Healthy Eating for Growing Bodies & Minds
As a child and adolescent psychiatrist who treats eating disorders—and as a parent—I have invested many hours trying to learn the most important principles of nutrition for physical and mental health. Even with my medical knowledge, I sometimes find it overwhelming to incorporate all of the information from medical journals, newspapers, my pediatrician, and other parents:
A healthy diet should limit excess calories and saturated fat to decrease the risk of future health problems such as cardiovascular disease, obesity, and type 2 Diabetes.
A balanced diet for growing children should contain adequate iron, to prevent iron-deficient anemia, as well as sufficient calcium, to provide for skeletal growth and bone mineralization, to prevent future osteoporosis.
Added sugar should be limited, to prevent dental cavities.
Other important nutrients, such as fiber, vitamin D, potassium, etc., must also be considered.
The list goes on …
Fortunately, the 2015–2020 dietary guidelines reflect what many parents already understand well. These guidelines are grounded in actual existing eating behaviors and suggest introducing variety and moderation to help achieve a balanced and nutritious diet. While these guidelines were not uniformly celebrated by the experts, they do offer guidance for adopting healthy eating patterns with measurable goals that are tangible for parents to implement.
- Follow a healthy eating pattern across the lifespan.
- Focus on variety, nutrient density, and amount.
- Limit calories from added sugars and saturated fats and reduce sodium intake.
- Shift to healthier food and beverage choices.
- Support healthy eating patterns for all.
These guidelines broadly map out the principles to maintain a healthy body weight, obtain adequate nutrition, and prevent chronic disease. More specific dietary intake references ranges are available.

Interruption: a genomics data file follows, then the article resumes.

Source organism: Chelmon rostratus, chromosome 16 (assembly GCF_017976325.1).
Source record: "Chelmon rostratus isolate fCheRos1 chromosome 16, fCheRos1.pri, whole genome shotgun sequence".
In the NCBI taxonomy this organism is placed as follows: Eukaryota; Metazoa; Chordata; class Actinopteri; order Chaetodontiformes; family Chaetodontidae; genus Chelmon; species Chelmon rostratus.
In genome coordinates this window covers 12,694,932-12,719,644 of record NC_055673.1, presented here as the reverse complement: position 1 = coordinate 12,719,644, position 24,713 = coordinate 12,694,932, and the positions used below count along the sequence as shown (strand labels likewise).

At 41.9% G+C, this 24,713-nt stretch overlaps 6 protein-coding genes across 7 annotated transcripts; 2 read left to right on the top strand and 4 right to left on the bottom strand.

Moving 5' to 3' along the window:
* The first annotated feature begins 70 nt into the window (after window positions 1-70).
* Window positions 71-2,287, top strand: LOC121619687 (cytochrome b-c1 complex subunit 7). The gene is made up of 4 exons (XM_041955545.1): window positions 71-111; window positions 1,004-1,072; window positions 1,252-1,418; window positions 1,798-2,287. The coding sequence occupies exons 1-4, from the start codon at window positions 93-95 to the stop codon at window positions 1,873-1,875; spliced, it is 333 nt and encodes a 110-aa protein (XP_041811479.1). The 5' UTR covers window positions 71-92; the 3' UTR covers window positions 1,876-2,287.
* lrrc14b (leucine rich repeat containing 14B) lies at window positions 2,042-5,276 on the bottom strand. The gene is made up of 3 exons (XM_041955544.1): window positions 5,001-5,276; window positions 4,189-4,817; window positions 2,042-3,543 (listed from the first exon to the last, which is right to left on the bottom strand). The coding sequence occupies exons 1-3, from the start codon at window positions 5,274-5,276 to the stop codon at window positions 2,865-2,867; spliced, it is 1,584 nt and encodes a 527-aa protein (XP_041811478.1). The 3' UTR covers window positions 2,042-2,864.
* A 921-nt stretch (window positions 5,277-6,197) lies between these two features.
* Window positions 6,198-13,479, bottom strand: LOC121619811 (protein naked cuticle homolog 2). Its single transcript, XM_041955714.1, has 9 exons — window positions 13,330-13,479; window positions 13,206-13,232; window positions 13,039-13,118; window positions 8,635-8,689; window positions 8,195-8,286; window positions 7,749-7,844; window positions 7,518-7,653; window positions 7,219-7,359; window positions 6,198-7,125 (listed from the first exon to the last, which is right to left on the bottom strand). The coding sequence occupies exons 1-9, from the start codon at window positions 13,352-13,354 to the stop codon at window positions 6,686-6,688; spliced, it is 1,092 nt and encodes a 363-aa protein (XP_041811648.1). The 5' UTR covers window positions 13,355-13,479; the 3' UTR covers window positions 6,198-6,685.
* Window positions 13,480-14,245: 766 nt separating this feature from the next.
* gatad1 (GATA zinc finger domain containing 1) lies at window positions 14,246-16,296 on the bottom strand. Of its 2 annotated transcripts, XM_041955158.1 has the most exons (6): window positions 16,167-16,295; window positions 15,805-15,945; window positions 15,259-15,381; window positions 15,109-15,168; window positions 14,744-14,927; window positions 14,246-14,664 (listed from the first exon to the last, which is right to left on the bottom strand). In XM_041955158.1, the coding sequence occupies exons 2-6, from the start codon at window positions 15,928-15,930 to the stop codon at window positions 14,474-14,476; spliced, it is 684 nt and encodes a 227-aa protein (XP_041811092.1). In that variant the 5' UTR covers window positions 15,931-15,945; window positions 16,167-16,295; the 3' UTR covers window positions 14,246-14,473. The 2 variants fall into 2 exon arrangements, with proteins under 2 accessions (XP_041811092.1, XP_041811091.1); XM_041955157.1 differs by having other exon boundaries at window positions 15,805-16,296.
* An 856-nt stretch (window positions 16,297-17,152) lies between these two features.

But thinking of meals in strictly mathematical terms does not factor in the pleasure of taste and the joy of sharing a meal with others. What about parents who wish to impart a healthy attitude toward eating? In addition to providing adequate nourishment, parents may also want to guide their children how to eat healthy when they grow up—not only to maintain health, but also to be successful, adaptive adults who feel comfortable in many settings (regardless of the meal that is served).
Here are the goals that I set for the families that I treat, as well as for my own:
- Serve variety: Include all major food groups throughout the day without overly emphasizing that each meal has to have it all.
- Introduce and try new foods that allow for expanded food variety: Even if a food or meal is rejected on the first or second introduction, keep serving it.
- Set consistent meal times to teach healthy eating patterns: 3 meals per day, 1–2 snacks.
- Provide portions to meet your child’s demands for the day: Consider an extra snack or denser (higher fat) foods on a day with a test or athletic event.
- Encourage a family meal: Eating the meal served (rather than requesting a special order) helps children practice being adaptive (and polite). More flexible eating and thinking prepares them for summer camp, college, and beyond.
- Avoid black-and-white rules about good versus bad food: Desserts, fried foods, and salty snacks—in moderation—can all be part of a healthy diet.
- Model openness and flexibility: Eating meals together and showing that your food choices include variety and a willingness to try new tastes is an important part of teaching healthy eating habits.
Balance and moderation, concepts that apply to good parenting, are also key to feeding children. Keeping this in mind should make it possible—in most situations—to be a little less overwhelmed in the pursuit of healthy nourishment.
 U.S. Department of Health and Human Services and U.S. Department of Agriculture. 2015 – 2020 Dietary Guidelines for Americans. 8th Edition. December 2015. Available at http://health.gov/dietaryguidelines/2015/guidelines/.
Eve K. Freidl, MD, is a child and adolescent psychiatrist at the Columbia University Clinic for Anxiety and Related Disorders (CUCARD). Her areas of expertise are eating and anxiety disorders. Eve is also the mother of two children, and finds that sometimes serving meals with balance and moderation is easy … and sometimes not so much.